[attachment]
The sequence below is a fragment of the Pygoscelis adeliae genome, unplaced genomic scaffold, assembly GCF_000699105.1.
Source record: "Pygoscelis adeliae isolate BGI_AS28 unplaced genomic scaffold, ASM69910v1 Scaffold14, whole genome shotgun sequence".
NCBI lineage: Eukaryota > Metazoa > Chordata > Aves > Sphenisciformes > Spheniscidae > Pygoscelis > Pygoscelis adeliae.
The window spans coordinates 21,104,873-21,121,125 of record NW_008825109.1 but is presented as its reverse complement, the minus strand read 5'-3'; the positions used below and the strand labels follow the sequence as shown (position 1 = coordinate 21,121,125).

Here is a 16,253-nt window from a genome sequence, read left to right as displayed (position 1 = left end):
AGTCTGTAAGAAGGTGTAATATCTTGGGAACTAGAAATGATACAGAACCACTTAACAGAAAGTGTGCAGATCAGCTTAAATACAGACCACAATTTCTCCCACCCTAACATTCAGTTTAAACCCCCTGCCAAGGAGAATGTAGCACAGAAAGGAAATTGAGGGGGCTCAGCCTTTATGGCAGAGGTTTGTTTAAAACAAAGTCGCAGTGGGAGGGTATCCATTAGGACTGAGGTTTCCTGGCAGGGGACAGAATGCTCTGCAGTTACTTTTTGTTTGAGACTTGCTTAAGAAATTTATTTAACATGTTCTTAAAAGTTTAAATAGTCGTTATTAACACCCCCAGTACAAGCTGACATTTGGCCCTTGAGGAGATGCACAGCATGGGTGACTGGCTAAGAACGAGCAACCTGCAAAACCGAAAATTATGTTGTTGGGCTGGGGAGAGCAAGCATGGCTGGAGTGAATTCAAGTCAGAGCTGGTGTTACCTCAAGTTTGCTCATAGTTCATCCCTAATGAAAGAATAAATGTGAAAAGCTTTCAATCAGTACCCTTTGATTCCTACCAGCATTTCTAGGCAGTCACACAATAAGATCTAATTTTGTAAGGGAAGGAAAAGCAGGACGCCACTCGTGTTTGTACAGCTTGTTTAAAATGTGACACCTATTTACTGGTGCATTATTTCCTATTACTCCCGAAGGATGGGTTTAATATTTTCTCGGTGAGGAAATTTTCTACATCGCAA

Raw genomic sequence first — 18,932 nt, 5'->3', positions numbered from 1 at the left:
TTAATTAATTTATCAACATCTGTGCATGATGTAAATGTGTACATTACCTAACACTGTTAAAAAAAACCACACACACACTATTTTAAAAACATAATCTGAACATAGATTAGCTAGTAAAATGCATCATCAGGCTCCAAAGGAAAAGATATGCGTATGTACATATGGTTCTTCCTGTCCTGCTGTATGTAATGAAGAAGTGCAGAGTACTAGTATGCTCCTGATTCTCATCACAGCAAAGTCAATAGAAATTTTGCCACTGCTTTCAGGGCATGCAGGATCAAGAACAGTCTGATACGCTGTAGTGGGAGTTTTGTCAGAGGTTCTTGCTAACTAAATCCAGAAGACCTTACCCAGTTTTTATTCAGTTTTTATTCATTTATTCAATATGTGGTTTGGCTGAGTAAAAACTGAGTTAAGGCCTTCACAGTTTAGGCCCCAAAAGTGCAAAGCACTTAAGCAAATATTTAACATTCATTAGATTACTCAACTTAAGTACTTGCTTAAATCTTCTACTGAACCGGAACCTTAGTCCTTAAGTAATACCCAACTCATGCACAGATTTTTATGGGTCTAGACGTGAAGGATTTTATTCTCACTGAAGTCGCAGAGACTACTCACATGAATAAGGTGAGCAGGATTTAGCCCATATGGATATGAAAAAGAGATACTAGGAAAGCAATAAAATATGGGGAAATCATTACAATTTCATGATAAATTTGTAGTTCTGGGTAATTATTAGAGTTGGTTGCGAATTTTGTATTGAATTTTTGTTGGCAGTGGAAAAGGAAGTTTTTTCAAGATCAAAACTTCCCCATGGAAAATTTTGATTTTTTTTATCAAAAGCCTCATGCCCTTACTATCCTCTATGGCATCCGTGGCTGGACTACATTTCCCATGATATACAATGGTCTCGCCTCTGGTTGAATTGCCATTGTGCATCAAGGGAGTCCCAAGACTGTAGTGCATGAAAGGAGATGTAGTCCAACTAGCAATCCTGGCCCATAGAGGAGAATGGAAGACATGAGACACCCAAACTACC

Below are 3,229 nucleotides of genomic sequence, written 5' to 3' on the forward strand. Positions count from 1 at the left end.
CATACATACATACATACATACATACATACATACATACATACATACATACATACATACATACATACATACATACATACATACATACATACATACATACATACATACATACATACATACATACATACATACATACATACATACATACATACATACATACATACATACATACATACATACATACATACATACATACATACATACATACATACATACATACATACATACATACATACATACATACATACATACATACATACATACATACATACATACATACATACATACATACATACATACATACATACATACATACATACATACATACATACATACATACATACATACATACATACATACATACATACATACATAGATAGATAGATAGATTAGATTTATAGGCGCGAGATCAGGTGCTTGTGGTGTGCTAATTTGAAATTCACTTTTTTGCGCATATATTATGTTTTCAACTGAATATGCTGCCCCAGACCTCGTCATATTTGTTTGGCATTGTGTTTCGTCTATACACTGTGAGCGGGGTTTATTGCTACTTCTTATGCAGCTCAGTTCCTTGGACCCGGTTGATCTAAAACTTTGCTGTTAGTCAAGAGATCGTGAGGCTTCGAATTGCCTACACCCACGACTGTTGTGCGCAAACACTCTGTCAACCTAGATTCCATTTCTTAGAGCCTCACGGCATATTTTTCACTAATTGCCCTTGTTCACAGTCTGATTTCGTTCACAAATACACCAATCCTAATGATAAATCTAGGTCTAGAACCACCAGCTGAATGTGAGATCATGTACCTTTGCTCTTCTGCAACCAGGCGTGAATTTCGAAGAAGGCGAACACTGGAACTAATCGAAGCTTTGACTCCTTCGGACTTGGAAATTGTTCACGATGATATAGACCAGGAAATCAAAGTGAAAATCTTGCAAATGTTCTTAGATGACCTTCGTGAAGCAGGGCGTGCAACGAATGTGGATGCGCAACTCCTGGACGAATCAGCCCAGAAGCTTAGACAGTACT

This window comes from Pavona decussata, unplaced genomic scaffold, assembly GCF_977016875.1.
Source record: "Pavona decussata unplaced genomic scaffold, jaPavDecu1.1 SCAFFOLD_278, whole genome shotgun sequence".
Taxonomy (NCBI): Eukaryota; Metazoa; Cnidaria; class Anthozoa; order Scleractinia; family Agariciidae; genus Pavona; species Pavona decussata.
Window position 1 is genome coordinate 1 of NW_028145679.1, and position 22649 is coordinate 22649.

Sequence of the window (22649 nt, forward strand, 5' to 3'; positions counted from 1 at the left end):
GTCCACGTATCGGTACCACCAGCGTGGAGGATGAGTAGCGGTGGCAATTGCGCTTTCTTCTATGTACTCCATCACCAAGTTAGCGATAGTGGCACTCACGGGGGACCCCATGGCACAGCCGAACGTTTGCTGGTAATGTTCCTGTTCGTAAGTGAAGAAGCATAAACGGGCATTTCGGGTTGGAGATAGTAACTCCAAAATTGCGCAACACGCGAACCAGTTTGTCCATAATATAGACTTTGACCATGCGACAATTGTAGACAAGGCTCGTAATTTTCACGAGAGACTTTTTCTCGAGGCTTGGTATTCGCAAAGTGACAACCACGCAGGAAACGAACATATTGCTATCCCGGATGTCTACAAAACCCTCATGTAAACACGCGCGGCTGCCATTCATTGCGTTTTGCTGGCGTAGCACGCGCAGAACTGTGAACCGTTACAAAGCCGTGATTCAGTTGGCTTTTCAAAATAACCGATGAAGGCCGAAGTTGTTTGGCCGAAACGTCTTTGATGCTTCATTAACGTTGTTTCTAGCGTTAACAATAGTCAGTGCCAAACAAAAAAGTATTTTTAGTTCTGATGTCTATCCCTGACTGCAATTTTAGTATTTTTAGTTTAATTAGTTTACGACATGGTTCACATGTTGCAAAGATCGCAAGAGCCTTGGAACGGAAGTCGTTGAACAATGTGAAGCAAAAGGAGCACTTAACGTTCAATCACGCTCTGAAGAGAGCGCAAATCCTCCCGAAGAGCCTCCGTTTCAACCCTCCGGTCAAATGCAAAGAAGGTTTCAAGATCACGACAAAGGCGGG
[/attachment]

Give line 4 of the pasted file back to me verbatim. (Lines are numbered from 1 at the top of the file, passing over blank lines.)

The window spans coordinates 21,104,873-21,121,125 of record NW_008825109.1 but is presented as its reverse complement, the minus strand read 5'-3'; the positions used below and the strand labels follow the sequence as shown (position 1 = coordinate 21,121,125).